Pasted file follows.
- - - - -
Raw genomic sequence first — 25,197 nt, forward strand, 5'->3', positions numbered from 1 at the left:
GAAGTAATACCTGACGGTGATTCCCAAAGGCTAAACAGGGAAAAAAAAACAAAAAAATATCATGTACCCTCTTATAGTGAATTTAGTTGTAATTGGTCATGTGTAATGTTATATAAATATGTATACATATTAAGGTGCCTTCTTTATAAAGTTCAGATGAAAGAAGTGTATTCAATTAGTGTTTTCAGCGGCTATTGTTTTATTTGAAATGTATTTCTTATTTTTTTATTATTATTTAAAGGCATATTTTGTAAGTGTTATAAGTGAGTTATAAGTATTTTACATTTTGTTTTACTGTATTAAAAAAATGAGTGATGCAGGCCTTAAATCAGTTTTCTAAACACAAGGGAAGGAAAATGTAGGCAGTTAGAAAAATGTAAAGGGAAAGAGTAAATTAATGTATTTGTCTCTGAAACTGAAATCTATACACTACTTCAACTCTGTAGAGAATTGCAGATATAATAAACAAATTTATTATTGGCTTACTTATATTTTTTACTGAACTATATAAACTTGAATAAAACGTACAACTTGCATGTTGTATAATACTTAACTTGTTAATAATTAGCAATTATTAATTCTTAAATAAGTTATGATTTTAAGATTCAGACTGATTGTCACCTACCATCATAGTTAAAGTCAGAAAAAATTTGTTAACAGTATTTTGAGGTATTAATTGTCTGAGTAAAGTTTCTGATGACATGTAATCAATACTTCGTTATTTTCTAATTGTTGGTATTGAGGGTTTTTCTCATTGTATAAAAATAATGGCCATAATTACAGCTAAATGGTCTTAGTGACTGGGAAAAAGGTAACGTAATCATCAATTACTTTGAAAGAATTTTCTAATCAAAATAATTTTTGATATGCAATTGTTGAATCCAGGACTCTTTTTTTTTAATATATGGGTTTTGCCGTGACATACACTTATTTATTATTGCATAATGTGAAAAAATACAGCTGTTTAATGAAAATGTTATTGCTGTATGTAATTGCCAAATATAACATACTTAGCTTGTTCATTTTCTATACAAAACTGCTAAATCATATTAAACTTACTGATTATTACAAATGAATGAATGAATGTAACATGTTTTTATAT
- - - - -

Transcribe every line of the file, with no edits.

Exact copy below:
Raw genomic sequence first — 25,197 nt, forward strand, 5'->3', positions numbered from 1 at the left:
GAAGTAATACCTGACGGTGATTCCCAAAGGCTAAACAGGGAAAAAAAAACAAAAAAATATCATGTACCCTCTTATAGTGAATTTAGTTGTAATTGGTCATGTGTAATGTTATATAAATATGTATACATATTAAGGTGCCTTCTTTATAAAGTTCAGATGAAAGAAGTGTATTCAATTAGTGTTTTCAGCGGCTATTGTTTTATTTGAAATGTATTTCTTATTTTTTTATTATTATTTAAAGGCATATTTTGTAAGTGTTATAAGTGAGTTATAAGTATTTTACATTTTGTTTTACTGTATTAAAAAAATGAGTGATGCAGGCCTTAAATCAGTTTTCTAAACACAAGGGAAGGAAAATGTAGGCAGTTAGAAAAATGTAAAGGGAAAGAGTAAATTAATGTATTTGTCTCTGAAACTGAAATCTATACACTACTTCAACTCTGTAGAGAATTGCAGATATAATAAACAAATTTATTATTGGCTTACTTATATTTTTTACTGAACTATATAAACTTGAATAAAACGTACAACTTGCATGTTGTATAATACTTAACTTGTTAATAATTAGCAATTATTAATTCTTAAATAAGTTATGATTTTAAGATTCAGACTGATTGTCACCTACCATCATAGTTAAAGTCAGAAAAAATTTGTTAACAGTATTTTGAGGTATTAATTGTCTGAGTAAAGTTTCTGATGACATGTAATCAATACTTCGTTATTTTCTAATTGTTGGTATTGAGGGTTTTTCTCATTGTATAAAAATAATGGCCATAATTACAGCTAAATGGTCTTAGTGACTGGGAAAAAGGTAACGTAATCATCAATTACTTTGAAAGAATTTTCTAATCAAAATAATTTTTGATATGCAATTGTTGAATCCAGGACTCTTTTTTTTTAATATATGGGTTTTGCCGTGACATACACTTATTTATTATTGCATAATGTGAAAAAATACAGCTGTTTAATGAAAATGTTATTGCTGTATGTAATTGCCAAATATAACATACTTAGCTTGTTCATTTTCTATACAAAACTGCTAAATCATATTAAACTTACTGATTATTACAAATGAATGAATGAATGTAACATGTTTTTATAT